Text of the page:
Back in the early 70’s the voter turnout in Ontario was over 70% – since then it has steadily fallen. No doubt voters can get lazy, but mainly the lack of interest has to fall onto those who are elected. In the Ontario election of 2018 the Conservatives ran on a campaign with NO platform – but Buck-A-Beer caught the public’s attention – hard to believe. In the election of 2022, the Conservative run on their budget – but even that is still unapproved by the legislature – but license plate rebates was the attraction this time. Yet somehow they get elected based on nothing – the public are to blame for allowing it, but they are not to blame for the politicians who have nothing to offer, except glitter and trinkets.

  3. Susan says:

    Another good reason for low voter turnout is the fact that it was a by gone conclusion that Doug would win a majority and the majority of residents were satisfied with that given his good leadership. The opposition parties offered nothing in way of positive change.

  4. DAVE THOMAS says:

    Dennis, are you implying that if proportional representation was used, voter turnout would have been higher? I highly doubt it. You’re conflating the system used with voter apathy. In my mind, they are separate issues. Both important, but separate.

  5. Dennis Fox says:

    We need to understand what really took place in this election – no party increased their vote count from the last election. While the Conservatives increased their seat count by 9, the fact is they received 433,561 fewer votes in 2022 than they did in 2018. No party “got out the vote” – and that is my concern! How can a party increase their power when fewer people voted for them? Not a good situation for anyone!

    Like it or not, more Ontarians are feeling disenfranchised from our democracy. Why? I believe in part it is due to the “first past the post” method of deciding who wins. To think that receiving only 40% of the vote is worthy of a majority, when 60% did not want that party, is simply wrong and it also discourages people from voting. How often have we heard or maybe even said, “what’s the point of voting, my vote doesn’t count?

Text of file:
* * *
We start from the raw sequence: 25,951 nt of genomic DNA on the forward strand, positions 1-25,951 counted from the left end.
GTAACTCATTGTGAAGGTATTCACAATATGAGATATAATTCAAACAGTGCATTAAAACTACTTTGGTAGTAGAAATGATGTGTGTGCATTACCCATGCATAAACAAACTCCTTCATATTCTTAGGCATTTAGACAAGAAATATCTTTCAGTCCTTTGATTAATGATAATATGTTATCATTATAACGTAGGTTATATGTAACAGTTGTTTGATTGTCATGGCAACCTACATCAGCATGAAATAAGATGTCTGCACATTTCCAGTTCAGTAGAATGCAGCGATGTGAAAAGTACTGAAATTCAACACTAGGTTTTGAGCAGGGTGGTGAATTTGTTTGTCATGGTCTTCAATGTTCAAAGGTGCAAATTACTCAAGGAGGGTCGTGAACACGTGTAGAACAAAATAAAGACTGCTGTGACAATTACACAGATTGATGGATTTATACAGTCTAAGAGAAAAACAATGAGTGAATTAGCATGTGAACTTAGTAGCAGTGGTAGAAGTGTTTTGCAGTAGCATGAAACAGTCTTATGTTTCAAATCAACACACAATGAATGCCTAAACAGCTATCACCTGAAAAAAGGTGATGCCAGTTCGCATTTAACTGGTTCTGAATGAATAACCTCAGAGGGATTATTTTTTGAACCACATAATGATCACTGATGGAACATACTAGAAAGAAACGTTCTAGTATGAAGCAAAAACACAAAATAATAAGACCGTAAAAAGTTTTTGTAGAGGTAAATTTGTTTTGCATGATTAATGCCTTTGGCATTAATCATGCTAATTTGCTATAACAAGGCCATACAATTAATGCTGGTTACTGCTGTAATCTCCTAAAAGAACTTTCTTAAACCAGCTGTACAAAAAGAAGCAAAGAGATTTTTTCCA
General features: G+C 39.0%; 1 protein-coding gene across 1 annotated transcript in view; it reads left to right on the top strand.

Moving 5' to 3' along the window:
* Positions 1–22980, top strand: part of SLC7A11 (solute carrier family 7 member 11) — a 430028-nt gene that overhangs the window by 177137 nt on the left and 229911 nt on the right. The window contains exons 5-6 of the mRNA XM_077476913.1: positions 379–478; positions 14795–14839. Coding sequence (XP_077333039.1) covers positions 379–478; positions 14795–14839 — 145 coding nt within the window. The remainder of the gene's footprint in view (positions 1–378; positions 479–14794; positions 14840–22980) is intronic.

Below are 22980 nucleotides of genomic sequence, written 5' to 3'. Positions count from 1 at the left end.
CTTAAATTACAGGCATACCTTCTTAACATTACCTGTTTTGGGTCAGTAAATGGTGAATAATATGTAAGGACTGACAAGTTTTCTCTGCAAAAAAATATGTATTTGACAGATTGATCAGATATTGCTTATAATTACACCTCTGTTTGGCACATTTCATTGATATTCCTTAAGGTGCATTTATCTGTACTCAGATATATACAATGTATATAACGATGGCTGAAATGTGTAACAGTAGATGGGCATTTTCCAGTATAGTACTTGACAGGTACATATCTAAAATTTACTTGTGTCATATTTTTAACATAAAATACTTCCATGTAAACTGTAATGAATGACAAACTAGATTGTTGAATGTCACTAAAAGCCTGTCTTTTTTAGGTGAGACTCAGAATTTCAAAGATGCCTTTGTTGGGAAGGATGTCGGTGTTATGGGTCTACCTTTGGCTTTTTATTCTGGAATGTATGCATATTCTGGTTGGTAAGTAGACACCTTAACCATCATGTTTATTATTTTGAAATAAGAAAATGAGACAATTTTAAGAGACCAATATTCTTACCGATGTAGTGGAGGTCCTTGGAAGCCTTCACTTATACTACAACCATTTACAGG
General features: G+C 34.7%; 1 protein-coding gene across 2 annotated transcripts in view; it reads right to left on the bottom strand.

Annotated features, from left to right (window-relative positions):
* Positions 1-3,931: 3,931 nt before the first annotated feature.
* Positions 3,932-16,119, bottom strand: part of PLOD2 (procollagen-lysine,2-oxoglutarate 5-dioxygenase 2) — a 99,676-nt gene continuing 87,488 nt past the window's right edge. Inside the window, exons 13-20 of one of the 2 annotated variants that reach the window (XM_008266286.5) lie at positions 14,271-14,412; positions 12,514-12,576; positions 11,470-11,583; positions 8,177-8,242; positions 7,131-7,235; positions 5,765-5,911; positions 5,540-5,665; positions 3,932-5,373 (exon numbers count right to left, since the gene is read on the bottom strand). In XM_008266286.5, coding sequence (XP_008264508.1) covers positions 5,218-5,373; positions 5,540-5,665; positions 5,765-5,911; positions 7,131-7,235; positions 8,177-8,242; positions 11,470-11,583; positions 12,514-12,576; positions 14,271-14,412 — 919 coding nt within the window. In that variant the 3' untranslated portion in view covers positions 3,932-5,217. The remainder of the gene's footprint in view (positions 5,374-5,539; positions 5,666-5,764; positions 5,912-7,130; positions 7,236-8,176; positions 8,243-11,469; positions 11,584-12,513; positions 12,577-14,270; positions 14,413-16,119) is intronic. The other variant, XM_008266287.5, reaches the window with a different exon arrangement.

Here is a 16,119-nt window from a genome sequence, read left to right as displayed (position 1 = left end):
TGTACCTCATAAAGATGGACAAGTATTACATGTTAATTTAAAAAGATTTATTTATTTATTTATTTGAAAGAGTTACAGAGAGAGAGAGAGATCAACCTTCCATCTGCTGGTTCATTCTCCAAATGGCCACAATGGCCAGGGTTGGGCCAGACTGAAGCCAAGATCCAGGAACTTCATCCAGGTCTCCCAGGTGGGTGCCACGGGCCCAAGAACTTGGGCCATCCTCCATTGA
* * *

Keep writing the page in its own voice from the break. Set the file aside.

This isn’t about being happy with who won – instead it is about having 57% of voters not bothering to vote because none of the parties related to them – not even these so called winners because they too failed in getting out the vote. You can’t argue against the facts – 40% of 43% = 17%. This is the percentage of people who have decided the outcome of this election. We all should be wanting a better system of voting – our democracy depends on it.

  6. DAVE THOMAS says:

    Voter turnout increases when there is dissatisfaction with the government of the day. The narrative forming around the idea that only 17% of Ontarians support the PCs is disingenuous at best. The other parties need to take a hard look at why they were utterly incapable of “getting out the vote” rather than recasting the results as quasi-illegitimate.

  7. Dennis Fox says:

    Other democratic countries (New Zealand for example) have a different method of determining the number of seats – it is determined by the proportion of votes a party receives. Only in the most backward of democracies would 40% of the vote mean you have a majority. Since when did 40% of anything mean a majority?

    The fact is 60% voted against this current government and they still get to govern – doesn’t make a lot of sense. does it?

  8. Fred says:

    Still a resounding majority from those of us that choose to vote! It was no contest and I reasonably suspect most are pleased with Mr Ford or otherwise more voters would have tuurned out to turf him. “Get it Done”!

  9. Dennis Fox says:

    I congratulate those who put their name on the ballot – win or lose they did democracy proud. The last stats I heard about the voter turnout was that only 43% of the total number of voters cast a ballot – of that 43%, – 40% supported the current government – meaning that the current government received 17% support from the total number of Ontario voters!! This is what we now call democracy. Don’t blame those who ran for a position – blame all those millions that sat at home and found excuses not to vote.

    Given what is going on in Ukraine right now and thinking about what our parents and grandparents fought for, I think those who found an excuse not to vote should be ashamed of themselves.

  10. Chuck says:

    Good thing is Doug stays in power. Sad thing is less than 40% of the Province voted.